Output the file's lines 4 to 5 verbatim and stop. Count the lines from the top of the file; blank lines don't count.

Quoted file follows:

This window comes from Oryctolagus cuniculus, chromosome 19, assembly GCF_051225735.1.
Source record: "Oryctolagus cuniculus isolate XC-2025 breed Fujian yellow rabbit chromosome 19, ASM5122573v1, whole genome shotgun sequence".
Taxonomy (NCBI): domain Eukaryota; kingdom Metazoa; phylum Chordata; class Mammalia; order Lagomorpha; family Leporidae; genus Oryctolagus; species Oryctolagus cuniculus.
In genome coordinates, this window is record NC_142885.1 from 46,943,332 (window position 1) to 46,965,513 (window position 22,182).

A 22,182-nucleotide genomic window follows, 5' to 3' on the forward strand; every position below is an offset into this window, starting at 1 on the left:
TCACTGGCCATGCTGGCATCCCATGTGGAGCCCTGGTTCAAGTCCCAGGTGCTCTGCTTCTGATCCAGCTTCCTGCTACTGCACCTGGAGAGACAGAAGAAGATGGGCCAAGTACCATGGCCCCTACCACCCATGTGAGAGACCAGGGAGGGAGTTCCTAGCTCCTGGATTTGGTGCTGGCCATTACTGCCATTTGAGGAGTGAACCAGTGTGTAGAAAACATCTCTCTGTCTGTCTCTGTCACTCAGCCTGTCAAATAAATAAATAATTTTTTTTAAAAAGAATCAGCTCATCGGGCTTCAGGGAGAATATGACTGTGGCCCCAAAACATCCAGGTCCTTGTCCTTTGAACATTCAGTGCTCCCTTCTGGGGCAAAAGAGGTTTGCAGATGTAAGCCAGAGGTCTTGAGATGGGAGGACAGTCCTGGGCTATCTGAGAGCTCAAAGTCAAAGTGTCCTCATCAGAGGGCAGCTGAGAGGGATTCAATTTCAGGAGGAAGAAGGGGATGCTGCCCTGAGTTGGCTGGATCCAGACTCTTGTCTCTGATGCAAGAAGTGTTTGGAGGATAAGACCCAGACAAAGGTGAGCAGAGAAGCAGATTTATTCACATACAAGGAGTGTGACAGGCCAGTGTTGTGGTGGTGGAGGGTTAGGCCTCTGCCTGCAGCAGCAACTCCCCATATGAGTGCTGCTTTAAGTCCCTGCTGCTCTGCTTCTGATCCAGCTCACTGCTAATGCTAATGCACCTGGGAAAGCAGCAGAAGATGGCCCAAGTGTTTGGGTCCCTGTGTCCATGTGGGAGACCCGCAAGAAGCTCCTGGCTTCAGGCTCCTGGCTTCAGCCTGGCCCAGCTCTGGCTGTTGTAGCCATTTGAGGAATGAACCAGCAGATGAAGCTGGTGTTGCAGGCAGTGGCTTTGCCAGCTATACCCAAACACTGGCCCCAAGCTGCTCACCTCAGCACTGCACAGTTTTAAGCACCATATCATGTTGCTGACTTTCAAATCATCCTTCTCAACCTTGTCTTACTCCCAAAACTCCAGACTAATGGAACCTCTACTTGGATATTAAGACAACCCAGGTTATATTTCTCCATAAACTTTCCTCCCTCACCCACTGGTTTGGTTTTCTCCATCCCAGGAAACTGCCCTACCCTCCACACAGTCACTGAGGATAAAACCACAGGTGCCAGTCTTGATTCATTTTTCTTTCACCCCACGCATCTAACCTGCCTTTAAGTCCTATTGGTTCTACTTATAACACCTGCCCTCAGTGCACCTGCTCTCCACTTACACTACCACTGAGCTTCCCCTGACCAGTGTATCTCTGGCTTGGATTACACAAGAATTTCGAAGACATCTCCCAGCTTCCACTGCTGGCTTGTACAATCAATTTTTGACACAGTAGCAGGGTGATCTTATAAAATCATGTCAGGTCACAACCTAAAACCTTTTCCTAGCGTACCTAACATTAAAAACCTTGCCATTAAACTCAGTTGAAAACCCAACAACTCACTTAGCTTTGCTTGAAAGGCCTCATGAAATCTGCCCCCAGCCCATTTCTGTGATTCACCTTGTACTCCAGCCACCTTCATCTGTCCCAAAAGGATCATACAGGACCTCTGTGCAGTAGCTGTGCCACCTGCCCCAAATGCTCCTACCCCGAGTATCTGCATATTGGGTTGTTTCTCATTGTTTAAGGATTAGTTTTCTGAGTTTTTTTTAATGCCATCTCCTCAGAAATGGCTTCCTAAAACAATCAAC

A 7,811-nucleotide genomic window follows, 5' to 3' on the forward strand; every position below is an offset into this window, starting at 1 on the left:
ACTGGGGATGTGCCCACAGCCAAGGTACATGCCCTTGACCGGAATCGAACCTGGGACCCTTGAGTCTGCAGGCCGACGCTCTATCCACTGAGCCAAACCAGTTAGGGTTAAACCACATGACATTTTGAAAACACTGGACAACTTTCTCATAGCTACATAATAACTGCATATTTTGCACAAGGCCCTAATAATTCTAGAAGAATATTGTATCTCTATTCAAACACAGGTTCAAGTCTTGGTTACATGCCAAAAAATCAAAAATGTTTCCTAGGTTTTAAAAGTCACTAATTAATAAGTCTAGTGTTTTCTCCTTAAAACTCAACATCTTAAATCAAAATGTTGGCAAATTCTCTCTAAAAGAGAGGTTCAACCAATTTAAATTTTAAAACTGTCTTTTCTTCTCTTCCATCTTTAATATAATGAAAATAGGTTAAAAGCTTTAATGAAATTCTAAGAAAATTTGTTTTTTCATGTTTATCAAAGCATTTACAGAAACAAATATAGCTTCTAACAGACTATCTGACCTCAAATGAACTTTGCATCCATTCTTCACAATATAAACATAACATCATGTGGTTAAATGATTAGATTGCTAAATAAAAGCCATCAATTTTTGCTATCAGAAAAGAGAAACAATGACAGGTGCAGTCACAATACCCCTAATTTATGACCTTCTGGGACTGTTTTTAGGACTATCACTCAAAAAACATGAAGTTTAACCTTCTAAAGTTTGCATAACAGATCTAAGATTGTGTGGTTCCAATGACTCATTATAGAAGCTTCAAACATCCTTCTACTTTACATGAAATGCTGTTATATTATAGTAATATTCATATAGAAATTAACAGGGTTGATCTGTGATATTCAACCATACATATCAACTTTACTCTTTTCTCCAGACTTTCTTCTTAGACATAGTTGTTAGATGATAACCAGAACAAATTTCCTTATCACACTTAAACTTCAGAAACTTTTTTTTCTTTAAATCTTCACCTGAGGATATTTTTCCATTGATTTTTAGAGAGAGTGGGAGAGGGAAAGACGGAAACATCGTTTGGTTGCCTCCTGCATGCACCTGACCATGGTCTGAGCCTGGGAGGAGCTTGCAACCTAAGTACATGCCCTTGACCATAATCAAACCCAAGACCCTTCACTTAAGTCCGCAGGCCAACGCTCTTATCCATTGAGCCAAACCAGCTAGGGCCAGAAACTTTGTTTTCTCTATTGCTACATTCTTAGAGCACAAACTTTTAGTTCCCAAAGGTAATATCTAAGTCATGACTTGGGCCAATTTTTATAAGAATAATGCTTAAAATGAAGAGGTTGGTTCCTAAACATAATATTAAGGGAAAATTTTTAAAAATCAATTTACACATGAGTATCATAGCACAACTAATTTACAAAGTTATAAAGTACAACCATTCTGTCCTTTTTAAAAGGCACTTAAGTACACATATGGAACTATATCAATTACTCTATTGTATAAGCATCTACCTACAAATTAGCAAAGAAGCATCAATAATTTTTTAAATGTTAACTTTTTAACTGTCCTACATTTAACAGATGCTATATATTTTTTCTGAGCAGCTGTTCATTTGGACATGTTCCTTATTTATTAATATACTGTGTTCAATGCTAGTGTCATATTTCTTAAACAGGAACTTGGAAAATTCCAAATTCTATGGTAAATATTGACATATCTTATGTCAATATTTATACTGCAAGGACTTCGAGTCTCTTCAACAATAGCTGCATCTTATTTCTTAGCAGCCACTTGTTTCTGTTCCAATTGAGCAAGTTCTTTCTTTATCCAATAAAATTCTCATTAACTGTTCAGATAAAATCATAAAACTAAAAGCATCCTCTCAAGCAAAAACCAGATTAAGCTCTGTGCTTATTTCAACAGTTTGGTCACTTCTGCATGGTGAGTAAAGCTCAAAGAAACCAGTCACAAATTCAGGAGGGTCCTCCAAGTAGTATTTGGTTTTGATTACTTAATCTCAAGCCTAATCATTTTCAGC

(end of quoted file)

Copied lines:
In genome coordinates, this window is record NC_142885.1 from 46,943,332 (window position 1) to 46,965,513 (window position 22,182).

A 22,182-nucleotide genomic window follows, 5' to 3' on the forward strand; every position below is an offset into this window, starting at 1 on the left: